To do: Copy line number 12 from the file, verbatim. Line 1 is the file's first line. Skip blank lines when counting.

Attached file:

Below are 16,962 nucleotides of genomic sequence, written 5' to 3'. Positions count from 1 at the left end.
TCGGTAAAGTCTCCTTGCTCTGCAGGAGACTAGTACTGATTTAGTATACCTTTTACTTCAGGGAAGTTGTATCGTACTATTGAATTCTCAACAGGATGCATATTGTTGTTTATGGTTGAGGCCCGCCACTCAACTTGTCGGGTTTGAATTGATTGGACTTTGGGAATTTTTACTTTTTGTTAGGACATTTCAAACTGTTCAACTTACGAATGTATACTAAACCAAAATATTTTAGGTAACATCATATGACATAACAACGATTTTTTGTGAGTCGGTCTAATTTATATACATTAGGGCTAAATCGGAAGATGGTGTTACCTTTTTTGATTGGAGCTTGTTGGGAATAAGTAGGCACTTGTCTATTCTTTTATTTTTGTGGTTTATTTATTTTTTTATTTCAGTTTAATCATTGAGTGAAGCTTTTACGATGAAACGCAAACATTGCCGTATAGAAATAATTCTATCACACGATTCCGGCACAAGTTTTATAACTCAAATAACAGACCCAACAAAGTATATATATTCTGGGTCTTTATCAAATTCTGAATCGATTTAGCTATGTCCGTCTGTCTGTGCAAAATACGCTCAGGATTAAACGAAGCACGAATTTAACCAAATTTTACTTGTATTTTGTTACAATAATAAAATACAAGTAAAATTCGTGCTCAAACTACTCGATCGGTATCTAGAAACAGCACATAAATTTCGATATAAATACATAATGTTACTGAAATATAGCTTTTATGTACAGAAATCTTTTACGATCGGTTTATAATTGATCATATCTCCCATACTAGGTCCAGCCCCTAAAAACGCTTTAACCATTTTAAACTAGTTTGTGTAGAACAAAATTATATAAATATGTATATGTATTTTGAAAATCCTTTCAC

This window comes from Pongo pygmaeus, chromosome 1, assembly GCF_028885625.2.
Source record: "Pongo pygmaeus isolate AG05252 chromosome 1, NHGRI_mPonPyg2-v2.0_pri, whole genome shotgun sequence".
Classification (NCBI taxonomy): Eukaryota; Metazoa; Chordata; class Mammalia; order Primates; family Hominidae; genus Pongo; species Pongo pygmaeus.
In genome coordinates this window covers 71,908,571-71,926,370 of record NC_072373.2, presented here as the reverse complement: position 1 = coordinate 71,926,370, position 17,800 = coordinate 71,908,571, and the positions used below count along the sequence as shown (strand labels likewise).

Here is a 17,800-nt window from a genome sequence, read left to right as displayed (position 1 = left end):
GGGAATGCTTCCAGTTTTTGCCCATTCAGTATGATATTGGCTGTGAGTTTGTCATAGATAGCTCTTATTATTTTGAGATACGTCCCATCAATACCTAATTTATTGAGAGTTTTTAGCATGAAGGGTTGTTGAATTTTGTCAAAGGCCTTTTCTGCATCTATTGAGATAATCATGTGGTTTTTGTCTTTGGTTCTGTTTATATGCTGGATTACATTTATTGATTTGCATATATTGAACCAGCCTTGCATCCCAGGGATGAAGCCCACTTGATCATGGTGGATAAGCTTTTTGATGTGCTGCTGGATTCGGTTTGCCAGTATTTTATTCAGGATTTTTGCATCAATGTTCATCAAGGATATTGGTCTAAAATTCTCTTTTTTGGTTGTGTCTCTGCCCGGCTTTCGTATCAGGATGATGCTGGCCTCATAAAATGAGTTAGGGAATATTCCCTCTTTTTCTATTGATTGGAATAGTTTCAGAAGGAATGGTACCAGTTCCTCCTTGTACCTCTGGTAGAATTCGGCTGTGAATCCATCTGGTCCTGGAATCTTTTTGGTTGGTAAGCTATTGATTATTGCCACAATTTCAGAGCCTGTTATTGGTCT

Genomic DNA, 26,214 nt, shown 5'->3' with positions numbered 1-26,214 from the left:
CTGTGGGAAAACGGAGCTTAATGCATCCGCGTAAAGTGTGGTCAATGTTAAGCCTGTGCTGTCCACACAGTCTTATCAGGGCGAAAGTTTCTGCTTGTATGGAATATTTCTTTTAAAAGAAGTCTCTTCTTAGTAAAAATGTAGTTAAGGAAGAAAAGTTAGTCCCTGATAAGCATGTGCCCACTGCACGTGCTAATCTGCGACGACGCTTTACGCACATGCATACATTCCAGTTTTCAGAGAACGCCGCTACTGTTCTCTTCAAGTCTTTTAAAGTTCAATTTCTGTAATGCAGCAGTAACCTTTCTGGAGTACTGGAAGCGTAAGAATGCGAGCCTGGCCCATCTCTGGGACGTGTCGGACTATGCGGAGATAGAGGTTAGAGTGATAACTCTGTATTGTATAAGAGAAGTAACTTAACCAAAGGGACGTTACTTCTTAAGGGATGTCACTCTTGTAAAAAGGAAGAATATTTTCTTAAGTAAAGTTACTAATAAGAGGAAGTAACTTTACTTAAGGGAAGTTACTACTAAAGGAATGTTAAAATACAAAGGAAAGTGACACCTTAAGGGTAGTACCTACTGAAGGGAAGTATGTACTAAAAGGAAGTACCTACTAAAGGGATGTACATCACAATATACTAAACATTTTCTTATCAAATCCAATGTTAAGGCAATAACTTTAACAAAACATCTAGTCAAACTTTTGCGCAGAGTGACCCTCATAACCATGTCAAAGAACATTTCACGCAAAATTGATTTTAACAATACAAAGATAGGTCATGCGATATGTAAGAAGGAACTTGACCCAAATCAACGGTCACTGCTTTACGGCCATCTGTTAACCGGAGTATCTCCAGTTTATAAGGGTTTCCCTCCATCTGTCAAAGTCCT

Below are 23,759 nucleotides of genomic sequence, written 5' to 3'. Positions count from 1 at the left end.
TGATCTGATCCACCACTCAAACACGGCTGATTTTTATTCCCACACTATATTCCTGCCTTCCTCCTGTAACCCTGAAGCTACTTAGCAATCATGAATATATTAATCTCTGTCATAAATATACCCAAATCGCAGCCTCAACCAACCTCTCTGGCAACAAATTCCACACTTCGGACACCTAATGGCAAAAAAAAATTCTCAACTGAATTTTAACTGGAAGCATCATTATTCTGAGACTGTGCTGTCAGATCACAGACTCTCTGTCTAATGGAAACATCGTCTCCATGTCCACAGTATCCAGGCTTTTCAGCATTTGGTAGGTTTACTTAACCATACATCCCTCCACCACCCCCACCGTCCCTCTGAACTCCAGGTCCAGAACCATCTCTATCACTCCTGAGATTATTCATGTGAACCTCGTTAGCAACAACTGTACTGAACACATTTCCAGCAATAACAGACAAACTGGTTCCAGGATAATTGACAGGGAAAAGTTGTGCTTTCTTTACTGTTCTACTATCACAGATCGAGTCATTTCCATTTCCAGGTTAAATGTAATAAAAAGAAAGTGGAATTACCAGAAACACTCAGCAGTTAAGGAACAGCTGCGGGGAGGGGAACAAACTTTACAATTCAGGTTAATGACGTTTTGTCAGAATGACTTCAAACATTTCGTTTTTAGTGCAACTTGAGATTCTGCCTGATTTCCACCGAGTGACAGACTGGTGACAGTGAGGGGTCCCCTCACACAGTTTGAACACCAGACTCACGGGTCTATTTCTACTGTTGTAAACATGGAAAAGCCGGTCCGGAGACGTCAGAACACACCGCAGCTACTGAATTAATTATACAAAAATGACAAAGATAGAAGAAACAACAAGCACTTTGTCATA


TGATCTGATCCACCACTCAAACACGGCTGATTTTTATTCCCACACTATATTCCTGCCTTCCTCCTGTAACCCTGAAGCTACTTAGCAATCATGAATATATTAATCTCTGTCATAAATATACCCAAATCGCAGCCTCAACCAACCTCTCTGGCAACAAATTCCACACTTCGGACACCTAATGGCAAAAAAAAATTCTCAACTGAATTTTAACTGGAAGCATCATTATTCTGAGACTGTGCTGTCAGATCACAGACTCTCTGTCTAATGGAAACATCGTCTCCATGTCCACAGTATCCAGGCTTTTCAGCATTTGGTAGGTTTACTTAACCATACATCCCTCCACCACCCCCACCGTCCCTCTGAACTCCAGGTCCAGAACCATCTCTATCACTCCTGAGATTATTCATGTGAACCTCGTTAGCAACAACTGTACTGAACACATTTCCAGCAATAACAGACAAACTGGTTCCAGGATAATTGACAGGGAAAAGTTGTGCTTTCTTTACTGTTCTACTATCACAGATCGAGTCATTTCCATTTCCAGGTTAAATGTAATAAAAAGAAAGTGGAATTACCAGAAACACTCAGCAGTTAAGGAACAGCTGCGGGGAGGGGAACAAACTTTACAATTCAGGTTAATGACGTTTTGTCAGAATGACTTCAAACATTTCGTTTTTAGTGCAACTTGAGATTCTGCCTGATTTCCACCGAGTGACAGACTGGTGACAGTGAGGGGTCCCCTCACACAGTTTGAACACCAGACTCACGGGTCTATTTCTACTGTTGTAAACATGGAAAAGCCGGTCCGGAGACGTCAGAACACACCGCAGCTACTGAATTAATTATACAAAAATGACAAAGATAGAAGAAACAACAAGCACTTTGTCATA